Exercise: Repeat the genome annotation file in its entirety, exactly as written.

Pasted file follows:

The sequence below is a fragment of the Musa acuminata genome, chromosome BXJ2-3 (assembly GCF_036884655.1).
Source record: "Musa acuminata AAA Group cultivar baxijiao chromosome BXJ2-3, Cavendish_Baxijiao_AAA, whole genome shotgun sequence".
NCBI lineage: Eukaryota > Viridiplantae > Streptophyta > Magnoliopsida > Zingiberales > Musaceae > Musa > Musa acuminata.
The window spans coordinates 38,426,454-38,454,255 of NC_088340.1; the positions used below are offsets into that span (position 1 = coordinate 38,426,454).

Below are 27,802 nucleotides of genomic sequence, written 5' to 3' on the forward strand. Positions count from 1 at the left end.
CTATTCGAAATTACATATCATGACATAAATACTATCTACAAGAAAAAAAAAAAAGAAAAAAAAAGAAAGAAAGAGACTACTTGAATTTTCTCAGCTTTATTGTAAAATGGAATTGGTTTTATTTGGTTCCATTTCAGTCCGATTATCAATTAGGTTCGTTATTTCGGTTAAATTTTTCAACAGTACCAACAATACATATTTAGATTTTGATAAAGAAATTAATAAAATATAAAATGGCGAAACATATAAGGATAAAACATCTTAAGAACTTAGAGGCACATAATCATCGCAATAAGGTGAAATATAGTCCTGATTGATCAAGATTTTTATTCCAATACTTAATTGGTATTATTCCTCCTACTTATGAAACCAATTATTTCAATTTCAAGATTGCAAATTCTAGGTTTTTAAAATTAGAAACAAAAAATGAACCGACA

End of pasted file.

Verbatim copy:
The sequence below is a fragment of the Musa acuminata genome, chromosome BXJ2-3 (assembly GCF_036884655.1).
Source record: "Musa acuminata AAA Group cultivar baxijiao chromosome BXJ2-3, Cavendish_Baxijiao_AAA, whole genome shotgun sequence".
NCBI lineage: Eukaryota > Viridiplantae > Streptophyta > Magnoliopsida > Zingiberales > Musaceae > Musa > Musa acuminata.
The window spans coordinates 38,426,454-38,454,255 of NC_088340.1; the positions used below are offsets into that span (position 1 = coordinate 38,426,454).

Below are 27,802 nucleotides of genomic sequence, written 5' to 3' on the forward strand. Positions count from 1 at the left end.
CTATTCGAAATTACATATCATGACATAAATACTATCTACAAGAAAAAAAAAAAAGAAAAAAAAAGAAAGAAAGAGACTACTTGAATTTTCTCAGCTTTATTGTAAAATGGAATTGGTTTTATTTGGTTCCATTTCAGTCCGATTATCAATTAGGTTCGTTATTTCGGTTAAATTTTTCAACAGTACCAACAATACATATTTAGATTTTGATAAAGAAATTAATAAAATATAAAATGGCGAAACATATAAGGATAAAACATCTTAAGAACTTAGAGGCACATAATCATCGCAATAAGGTGAAATATAGTCCTGATTGATCAAGATTTTTATTCCAATACTTAATTGGTATTATTCCTCCTACTTATGAAACCAATTATTTCAATTTCAAGATTGCAAATTCTAGGTTTTTAAAATTAGAAACAAAAAATGAACCGACA